• Bake hot cross buns … a spiced sweet bun with dried fruit and marked with a cross on the top, hot cross buns are a Christian Lenten tradition. I wrote about baking them here and used this recipe, substituting dried cranberries for raisin or currents.
  • Plan your summer garden … no matter the dimensions of your yard or size of your containers, the Old Farmer’s Almanac can help you plan what to grow in it. You can explore their free garden planning trial by clicking here. Hope springs eternal in a growing garden, and you’ll harvest a bunch of health benefits too!
  • March for Babies … According to the March of Dimes, two babies die every hour in the United States and one woman dies every 12 hours from pregnancy complications. Register here to March for Babies and find a local spring march for healthy moms and their babies.

full

January’s been … long.

And full. Purposeful. Mindful. Meaningful. Grateful.

I’ve felt powerful: building my physical strength and stamina. Resourceful: planning relevant experiences for my students. Sorrowful: remembering the first anniversary of my mother’s passing. And, of course, hopeful: beginning each and every day this month filling the pages of my journal with gratitude, guidance, goals, and hope for grace.

I’ve lived faithfully: honoring my commitment to #the100dayproject with at least a photograph a day – – showing up at the gym more days in January than not – – devoting time and effort to my health, diet, and overall well being.

There’s been wistful days, joyful days, and stressful days. More ups than downs, thankfully. A few trips and falls, painfully. Many new insights, realizations, and emotional turn-abouts, helpfully.

In other words, life’s been plentiful. And I’m taking one more deep, full breath of January and the fresh, clean air of a new year.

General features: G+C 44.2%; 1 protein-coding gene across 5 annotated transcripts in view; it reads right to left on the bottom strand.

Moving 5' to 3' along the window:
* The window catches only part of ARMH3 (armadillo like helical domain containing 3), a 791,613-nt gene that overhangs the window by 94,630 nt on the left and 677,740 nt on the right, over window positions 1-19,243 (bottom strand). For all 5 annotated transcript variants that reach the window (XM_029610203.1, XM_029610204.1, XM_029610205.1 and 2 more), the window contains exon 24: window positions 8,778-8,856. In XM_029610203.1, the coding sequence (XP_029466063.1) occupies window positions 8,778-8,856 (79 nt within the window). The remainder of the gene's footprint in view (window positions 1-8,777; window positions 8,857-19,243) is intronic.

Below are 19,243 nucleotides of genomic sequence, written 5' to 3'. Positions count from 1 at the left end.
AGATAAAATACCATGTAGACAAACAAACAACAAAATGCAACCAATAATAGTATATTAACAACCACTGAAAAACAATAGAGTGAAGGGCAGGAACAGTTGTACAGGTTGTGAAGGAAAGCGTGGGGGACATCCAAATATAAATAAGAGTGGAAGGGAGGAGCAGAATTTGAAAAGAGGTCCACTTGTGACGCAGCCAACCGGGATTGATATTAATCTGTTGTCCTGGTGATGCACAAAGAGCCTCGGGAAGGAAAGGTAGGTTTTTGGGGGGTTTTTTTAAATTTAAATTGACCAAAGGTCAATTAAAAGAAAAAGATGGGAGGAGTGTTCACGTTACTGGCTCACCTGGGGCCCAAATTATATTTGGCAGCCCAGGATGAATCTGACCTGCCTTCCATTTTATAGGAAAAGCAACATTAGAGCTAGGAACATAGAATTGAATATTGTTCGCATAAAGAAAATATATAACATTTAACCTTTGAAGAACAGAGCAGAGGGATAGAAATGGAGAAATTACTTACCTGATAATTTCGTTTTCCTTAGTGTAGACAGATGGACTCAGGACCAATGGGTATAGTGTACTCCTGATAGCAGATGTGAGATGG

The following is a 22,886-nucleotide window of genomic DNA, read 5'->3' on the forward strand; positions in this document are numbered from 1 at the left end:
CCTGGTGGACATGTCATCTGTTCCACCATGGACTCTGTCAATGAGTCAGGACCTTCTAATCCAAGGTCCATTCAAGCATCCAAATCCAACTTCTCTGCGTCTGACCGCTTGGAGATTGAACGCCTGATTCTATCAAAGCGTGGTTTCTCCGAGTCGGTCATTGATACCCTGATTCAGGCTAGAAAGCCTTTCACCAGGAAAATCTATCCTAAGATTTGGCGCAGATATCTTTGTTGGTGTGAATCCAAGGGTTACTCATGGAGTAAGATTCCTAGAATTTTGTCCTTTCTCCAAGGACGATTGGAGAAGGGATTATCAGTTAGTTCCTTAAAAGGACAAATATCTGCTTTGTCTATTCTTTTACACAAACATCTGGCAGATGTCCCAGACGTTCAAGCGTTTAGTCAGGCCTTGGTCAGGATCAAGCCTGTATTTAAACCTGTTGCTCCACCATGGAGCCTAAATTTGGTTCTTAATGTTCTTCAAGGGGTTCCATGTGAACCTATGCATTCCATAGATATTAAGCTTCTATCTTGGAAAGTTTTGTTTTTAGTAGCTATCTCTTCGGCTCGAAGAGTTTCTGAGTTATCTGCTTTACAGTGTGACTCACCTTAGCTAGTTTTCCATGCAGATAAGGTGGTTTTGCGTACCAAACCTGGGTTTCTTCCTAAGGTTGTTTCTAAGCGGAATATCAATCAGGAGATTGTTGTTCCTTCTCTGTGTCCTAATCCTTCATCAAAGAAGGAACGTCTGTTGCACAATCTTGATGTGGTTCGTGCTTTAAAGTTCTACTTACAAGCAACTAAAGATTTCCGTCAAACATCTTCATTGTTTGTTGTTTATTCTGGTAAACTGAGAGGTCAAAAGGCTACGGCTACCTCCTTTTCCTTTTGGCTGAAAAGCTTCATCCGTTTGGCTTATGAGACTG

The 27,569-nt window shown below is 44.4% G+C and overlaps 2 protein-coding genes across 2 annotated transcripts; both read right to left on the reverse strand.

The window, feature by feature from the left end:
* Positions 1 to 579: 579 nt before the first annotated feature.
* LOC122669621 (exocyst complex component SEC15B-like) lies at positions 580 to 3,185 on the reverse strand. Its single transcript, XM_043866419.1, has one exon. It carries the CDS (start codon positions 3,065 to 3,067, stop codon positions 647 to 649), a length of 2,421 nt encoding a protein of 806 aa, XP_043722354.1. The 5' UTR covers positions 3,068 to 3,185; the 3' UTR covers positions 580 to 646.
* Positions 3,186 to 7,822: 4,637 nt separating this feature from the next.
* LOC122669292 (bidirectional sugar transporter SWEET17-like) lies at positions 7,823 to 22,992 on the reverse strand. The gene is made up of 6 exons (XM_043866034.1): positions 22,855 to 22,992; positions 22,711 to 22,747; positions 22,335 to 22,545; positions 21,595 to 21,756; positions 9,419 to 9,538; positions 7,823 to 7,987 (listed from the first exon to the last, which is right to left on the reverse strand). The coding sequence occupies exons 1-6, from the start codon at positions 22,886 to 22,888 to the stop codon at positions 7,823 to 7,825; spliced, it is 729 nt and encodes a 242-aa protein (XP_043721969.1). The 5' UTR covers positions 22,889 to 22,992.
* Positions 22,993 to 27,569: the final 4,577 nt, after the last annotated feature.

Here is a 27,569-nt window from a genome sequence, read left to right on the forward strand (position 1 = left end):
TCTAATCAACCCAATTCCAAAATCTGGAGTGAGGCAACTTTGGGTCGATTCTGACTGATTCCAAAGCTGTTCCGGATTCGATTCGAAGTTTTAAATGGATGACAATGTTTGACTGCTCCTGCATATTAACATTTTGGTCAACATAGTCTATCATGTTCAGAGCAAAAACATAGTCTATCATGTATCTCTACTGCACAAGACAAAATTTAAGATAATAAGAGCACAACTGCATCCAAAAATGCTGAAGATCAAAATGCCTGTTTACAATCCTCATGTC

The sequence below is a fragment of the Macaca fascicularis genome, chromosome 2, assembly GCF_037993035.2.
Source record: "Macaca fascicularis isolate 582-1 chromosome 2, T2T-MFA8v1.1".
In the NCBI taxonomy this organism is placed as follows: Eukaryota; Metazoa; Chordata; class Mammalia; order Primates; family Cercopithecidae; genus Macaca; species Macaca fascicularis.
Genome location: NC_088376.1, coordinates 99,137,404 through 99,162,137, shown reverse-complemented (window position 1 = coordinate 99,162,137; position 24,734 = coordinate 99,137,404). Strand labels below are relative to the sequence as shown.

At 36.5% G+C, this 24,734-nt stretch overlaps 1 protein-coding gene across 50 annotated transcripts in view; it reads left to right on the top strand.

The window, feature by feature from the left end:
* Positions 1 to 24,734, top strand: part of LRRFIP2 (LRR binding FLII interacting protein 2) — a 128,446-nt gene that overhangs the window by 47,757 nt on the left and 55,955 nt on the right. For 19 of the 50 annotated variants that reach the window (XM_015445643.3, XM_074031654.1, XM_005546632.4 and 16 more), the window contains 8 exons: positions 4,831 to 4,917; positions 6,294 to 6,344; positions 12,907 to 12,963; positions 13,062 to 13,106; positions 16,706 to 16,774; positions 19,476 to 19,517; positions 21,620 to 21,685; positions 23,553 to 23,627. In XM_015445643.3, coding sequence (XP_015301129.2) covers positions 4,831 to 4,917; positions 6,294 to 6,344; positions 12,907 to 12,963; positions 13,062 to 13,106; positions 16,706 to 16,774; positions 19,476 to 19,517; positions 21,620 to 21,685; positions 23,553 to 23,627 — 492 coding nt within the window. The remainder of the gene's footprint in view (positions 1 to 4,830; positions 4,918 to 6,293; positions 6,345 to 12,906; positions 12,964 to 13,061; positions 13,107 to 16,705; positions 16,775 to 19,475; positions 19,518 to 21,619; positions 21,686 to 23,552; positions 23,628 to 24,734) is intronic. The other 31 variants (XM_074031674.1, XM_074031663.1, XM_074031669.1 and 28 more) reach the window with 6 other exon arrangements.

Thirty-one days.

Heart full.

3

habit

I think it’s true: the more you write, the more you write.

Writer’s write. It’s habit. It’s pen in hand. Laptop open. It’s simply showing up. The words, I’m discovering, will take care of themselves. It’s work, of course. Equal parts determination and devotion. Sometimes, delight. But mostly, it’s a decision.

So, I write.

I’ve been writing every morning. Journaling mostly. Lists. Notes. Phrases. Quotes. Ideas. Seeds. 

As a child naturally seeks boundaries in order to feel safe enough to grow beyond them, so does the structure of my morning page first fence me in and then free me to roam beyond.

Ideas arrive, much to my surprise. Pages fill. I think bookish thoughts. 

My notebook travels everywhere I do. Sometimes the words arrive in the spaces between. The space between leaving for work and arriving. There’s space too, after writing what I want to say in which I sometimes discover what I need to say.

I am not the sum of my words, but the subtraction of them. I take away what I mean to say from the entirety of what I wrote, so what’s left is what’s necessary, real, and true. Somewhere in all those words is my tiny moment of knowing. 

And sometimes, simply sitting with stillness and silence feels just right. There’s faith the words will come, because the habit of writing proves this to be true.